An Easy Plan for Investing in Overseas Stocks

At International Living Investor we have a simple mission: to help you profit from the world outside of America’s borders. And to do that we look at three specific types of investments:

1) Stocks in fast-growing overseas markets

2) The currencies of these overseas powerhouses

3) The natural resources needed to fuel overseas growth (oil, farmland, food commodities, gas, copper, etc)

This week, I want to spend some time focusing on each type of investment. Some of you may already have an expert understanding of these three types of investments. But some of you will be relatively new to them. So, it’s no harm going through each of them one by one.

Today, I’m going to look at investing in overseas stocks – probably the most common way of profiting from the explosive growth underway in the world’s emerging markets.

The first thing you need to know is that investing in overseas growth markets is easy. Yes – EASY.

You don’t have to open up foreign brokerage accounts…deal with messy foreign-exchange transactions…register as a special type of investor…pass any exams…learn any secret handshakes…or pat your stomach and rub your head at the same time.

There are three simple ways to access overseas stocks through your regular U.S. or Canadian broker:

1) Buy American Depository Receipts (ADRs) – An ADR is a certificate issued by a U.S. bank and traded on a U.S. exchange (the NYSE, Amex or Nasdaq) that represents a number of shares in an overseas stock. Basically, ADRs “mirror” a stock that is listed on an exchange outside America. ADRs are denominated in dollars and pay out capital gains and dividends in dollars too. ADRs tend to be of the blue chip-style overseas stocks. So don’t expect to be able to play small cap or mid cap overseas stocks this way.

2) Buy an exchange-traded fund (ETF) – ETFs are a great, low-cost way of gaining exposure to a diversified portfolio of overseas stocks. ETFs hold a “basket” of stocks like a mutual fund, but trade exactly like regular stock on an exchange. This means you can trade in and out of ETFs at any point during the day, buy or sell options against them or sell them short. ETFs also have the advantage of having lower fees than mutual funds. Typically, they passively track an index. But there are a growing number of actively-managed ETFs available. (Watch out, though, because these tend to have higher fees.)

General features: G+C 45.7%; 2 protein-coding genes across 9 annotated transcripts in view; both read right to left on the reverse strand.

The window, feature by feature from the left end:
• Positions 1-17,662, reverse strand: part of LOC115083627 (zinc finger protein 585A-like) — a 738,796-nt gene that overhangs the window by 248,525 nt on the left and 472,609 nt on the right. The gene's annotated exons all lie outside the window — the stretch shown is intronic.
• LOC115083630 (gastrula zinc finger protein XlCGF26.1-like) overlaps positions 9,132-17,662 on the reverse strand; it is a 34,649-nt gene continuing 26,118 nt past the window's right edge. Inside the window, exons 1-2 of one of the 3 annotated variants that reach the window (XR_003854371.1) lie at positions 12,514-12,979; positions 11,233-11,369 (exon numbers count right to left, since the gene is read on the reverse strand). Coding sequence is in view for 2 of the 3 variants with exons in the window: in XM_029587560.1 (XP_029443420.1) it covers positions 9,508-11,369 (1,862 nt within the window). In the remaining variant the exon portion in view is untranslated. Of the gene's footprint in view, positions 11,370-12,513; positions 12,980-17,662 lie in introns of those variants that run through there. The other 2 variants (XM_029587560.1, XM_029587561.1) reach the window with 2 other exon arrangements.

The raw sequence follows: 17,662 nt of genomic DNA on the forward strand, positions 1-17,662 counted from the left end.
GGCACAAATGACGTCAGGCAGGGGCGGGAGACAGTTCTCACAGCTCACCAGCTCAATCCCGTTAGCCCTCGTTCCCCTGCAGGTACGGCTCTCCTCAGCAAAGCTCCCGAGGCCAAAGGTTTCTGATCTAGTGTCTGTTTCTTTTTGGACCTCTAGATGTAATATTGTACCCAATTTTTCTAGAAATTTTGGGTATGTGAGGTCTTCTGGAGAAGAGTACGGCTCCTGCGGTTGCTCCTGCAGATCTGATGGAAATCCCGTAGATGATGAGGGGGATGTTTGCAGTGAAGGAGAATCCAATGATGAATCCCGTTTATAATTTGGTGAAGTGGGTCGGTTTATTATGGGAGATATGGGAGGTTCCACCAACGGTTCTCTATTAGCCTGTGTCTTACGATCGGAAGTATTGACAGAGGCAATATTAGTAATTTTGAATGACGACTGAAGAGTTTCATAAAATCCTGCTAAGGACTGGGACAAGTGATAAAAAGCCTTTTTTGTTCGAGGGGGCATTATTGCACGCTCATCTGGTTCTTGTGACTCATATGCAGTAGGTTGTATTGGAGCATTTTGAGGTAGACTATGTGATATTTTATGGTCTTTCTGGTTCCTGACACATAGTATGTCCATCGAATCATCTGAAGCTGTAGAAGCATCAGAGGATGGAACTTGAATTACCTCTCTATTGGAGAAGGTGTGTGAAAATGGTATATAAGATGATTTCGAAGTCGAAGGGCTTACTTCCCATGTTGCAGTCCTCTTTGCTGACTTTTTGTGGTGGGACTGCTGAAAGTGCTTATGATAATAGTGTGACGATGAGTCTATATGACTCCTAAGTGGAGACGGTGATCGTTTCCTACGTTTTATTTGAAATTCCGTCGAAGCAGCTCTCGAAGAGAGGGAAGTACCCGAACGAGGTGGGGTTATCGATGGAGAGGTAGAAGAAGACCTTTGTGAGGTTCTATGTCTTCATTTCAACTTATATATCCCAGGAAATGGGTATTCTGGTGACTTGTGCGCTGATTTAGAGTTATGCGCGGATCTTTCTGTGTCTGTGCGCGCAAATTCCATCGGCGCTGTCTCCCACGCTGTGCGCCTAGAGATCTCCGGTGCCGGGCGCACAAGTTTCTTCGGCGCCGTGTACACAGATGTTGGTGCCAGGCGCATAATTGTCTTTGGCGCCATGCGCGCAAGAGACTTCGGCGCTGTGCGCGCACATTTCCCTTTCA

3) Buy a mutual fund or closed-end fund that specializes in overseas markets – Mutual funds or closed end funds also give investors exposure to overseas markets. A mutual fund is constantly issuing and buying back shares from investors, whereas a closed-end fund issues a fixed amount of shares and is then listed on an exchange (more like an ETF in other words).

A number of U.S. and Canadian brokers now also allow you to buy stocks listed on overseas exchanges.

Charles Schwab, Interactive Brokers, Fidelity Investments and E*Trade in the U.S. and TD Waterhouse and Interactive Brokers in Canada all allow you to buy stocks on overseas exchanges either over the phone or online. (Please bear in mind that these aren’t recommended brokers. They are just a sample of brokers that offer international markets.)

This comes in handy if you want to hunt down smaller stocks in less well-trafficked markets. Just contact your broker and ask them which overseas markets they give you access to.

This covers the nuts and bolts of investing overseas stocks. But what about picking the right stocks, ETFs and funds?

In an interview with Forbes magazine, the founder and CEO of FedEx, Fred Smith, recounted an interesting story.

It concerned Nobel prize-winning Hungarian doctor and researcher Hans Selye, who had a problem with one of his experiments when an ugly green mold ruined a culture he was working on.

Selye was an eminent researcher. And he went on to make breakthrough discoveries on the relationship between stress and disease in humans. But after watching his culture be destroyed by the mysterious green mold, he felt that a year of his life…and a lot of painstaking research…had been wasted.

Later, a young Scottish bacteriologist called Alexander Fleming came across the same ugly green mold. But observing how it consumed bacteria, he understood its potential to save lives…and invented penicillin.

This story shows how some people see gold where others see dirt.

And it’s something I always keep in mind when it comes to tracking down opportunity abroad. That’s because one of the most important characteristics of successful investing is being able to see the world differently from the crowd.

In fact, all successful investing comes down to this. Because, to beat the market, you have to first go against the market.

That is why we always seek out the overlooked angle here at International Living Investor…and why we avoid following the herd into overcrowded markets or sectors.

On Wednesday, I’ll talk about commodities…and how they open up a “second front” for investors seeking to gain exposure to the emerging world.

 

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